In this blog post, Quentin Morgan, an attorney with Brinkley Morgan’s local government law and relations practice, informs readers about how state emergency management laws affect building permits and development orders.
Florida’s State Emergency Management Act was created to reduce the vulnerability of the people and property of the state through enhanced coordination, long-term planning, and adequate funding. This policy is intended to support local emergency response efforts where the needs of residents and communities will likely be greater than local resources. To that end, the Act confers unto the Governor, and other state and local government officials, emergency management powers.
Specifically, the powers confer upon the Governor the authority to declare a state of emergency by executive order or proclamation of the Governor if she or he finds an emergency has occurred or that the occurrence or the threat thereof is imminent. Such state of emergency shall continue until the Governor finds that the threat or danger has been dealt with to the extent that the emergency conditions no longer exist and she or he terminates the state of emergency by executive order or proclamation. However, no state of emergency may continue for longer than 60 days unless renewed by the Governor or unless such executive order or proclamation is extended by the Governor.
Building Permits and Development Orders
Florida law provides, in many circumstances, that the declaration of a state of emergency by the Governor tolls the period remaining to exercise the rights under a building permit or development order for the duration of the emergency declaration. Further, the emergency declaration extends the period remaining to exercise the rights under a building permit or development order for 6 months in addition to the tolled period.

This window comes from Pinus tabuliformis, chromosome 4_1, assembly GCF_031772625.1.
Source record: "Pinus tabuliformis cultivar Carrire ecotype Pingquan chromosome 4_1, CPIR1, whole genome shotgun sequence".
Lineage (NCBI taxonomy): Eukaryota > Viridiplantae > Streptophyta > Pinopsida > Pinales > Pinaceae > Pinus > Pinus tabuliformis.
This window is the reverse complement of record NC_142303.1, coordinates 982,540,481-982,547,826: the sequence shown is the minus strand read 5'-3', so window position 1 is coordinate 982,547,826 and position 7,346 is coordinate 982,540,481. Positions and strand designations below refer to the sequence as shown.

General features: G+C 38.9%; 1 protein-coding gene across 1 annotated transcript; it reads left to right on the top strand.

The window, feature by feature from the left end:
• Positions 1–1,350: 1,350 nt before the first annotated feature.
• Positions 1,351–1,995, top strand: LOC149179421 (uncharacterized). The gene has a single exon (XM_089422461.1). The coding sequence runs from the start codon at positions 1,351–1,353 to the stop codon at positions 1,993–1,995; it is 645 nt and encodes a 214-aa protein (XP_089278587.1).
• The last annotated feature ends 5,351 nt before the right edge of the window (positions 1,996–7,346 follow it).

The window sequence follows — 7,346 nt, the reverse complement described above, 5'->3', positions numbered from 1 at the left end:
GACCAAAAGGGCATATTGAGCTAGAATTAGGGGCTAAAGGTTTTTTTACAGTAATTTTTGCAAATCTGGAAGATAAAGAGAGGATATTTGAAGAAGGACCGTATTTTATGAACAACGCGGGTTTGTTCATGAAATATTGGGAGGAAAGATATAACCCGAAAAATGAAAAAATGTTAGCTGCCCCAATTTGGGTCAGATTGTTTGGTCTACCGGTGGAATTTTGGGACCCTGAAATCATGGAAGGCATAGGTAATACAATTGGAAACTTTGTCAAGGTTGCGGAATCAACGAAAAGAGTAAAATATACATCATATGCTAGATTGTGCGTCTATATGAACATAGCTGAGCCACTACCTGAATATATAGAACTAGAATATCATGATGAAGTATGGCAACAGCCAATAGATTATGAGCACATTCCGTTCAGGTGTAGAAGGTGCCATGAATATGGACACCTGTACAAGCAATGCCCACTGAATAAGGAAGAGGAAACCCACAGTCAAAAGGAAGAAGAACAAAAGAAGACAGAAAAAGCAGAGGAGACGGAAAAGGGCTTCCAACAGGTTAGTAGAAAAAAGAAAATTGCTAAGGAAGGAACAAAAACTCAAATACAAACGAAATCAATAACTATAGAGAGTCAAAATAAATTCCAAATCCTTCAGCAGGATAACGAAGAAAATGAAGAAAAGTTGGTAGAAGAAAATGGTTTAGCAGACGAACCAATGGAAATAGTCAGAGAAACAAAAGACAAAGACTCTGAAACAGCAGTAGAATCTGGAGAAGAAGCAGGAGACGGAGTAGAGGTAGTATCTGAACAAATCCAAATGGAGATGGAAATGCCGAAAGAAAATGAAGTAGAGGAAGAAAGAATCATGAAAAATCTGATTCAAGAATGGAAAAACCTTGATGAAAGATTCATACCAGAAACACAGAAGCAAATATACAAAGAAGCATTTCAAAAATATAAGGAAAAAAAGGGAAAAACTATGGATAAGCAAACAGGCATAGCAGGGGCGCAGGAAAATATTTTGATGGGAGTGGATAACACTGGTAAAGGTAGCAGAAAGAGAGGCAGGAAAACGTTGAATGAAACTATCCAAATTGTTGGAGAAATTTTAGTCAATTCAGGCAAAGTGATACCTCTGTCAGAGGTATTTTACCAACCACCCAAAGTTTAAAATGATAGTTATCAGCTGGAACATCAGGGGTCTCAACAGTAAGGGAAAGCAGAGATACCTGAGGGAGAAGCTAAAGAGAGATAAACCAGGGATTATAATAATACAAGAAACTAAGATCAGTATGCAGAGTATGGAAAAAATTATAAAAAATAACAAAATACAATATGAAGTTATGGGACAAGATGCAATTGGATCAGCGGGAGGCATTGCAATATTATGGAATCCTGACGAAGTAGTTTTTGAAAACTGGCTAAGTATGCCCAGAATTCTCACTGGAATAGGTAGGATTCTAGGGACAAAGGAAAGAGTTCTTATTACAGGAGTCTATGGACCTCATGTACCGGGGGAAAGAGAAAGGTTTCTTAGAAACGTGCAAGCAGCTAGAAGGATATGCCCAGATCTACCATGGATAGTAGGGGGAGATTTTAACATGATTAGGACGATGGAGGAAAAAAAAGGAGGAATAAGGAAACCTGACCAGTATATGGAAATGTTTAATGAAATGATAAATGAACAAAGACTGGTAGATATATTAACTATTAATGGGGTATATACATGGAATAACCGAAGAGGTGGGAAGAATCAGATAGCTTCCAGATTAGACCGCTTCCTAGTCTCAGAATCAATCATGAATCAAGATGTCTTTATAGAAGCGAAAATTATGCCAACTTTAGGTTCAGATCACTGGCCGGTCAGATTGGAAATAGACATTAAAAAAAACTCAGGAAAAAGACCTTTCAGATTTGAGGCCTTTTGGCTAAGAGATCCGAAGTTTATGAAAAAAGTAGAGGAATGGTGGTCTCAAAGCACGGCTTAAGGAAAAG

On February 10, 2017, the Governor extended several prior Executive Orders related to the state of emergency declared to address the multitude of public health concerns related to the Zika virus for 60 days. This means that if you have a building permit or development order that was issued by a city or county, then you may be able to have the time remaining to exercise the rights under a building permit or development order tolled and extended before the building permit or development order expires.
Impact on Developers and Homeowners
The February 10, 2017 Executive Order issued by the Governor may allow you additional time to complete your project. Whether your permit or development order was recently obtained or about to expire, I would advise that you seek the counsel of an attorney to have your permit or development order evaluated to determine whether you can request the extensions from the city or county and to assist you with the process to obtain the extensions.
Quentin Morgan focuses his practice on public procurement, local government law, land development, estate, business and financial transactions, litigation, and wills, trusts and probate proceedings. He is a member of the American, Florida and Broward County Bar Associations and is admitted before the Florida State Courts and U.S. District Court for the Southern and Middle Districts of Florida.
The material appearing on this blog is meant to provide general information only and is not a substitute for nor is it legal advice to you. With regard to specific law issues, readers of this article should seek specific advice from legal counsel of their choice. Articles may not be reprinted without the express permission of Brinkley Morgan.
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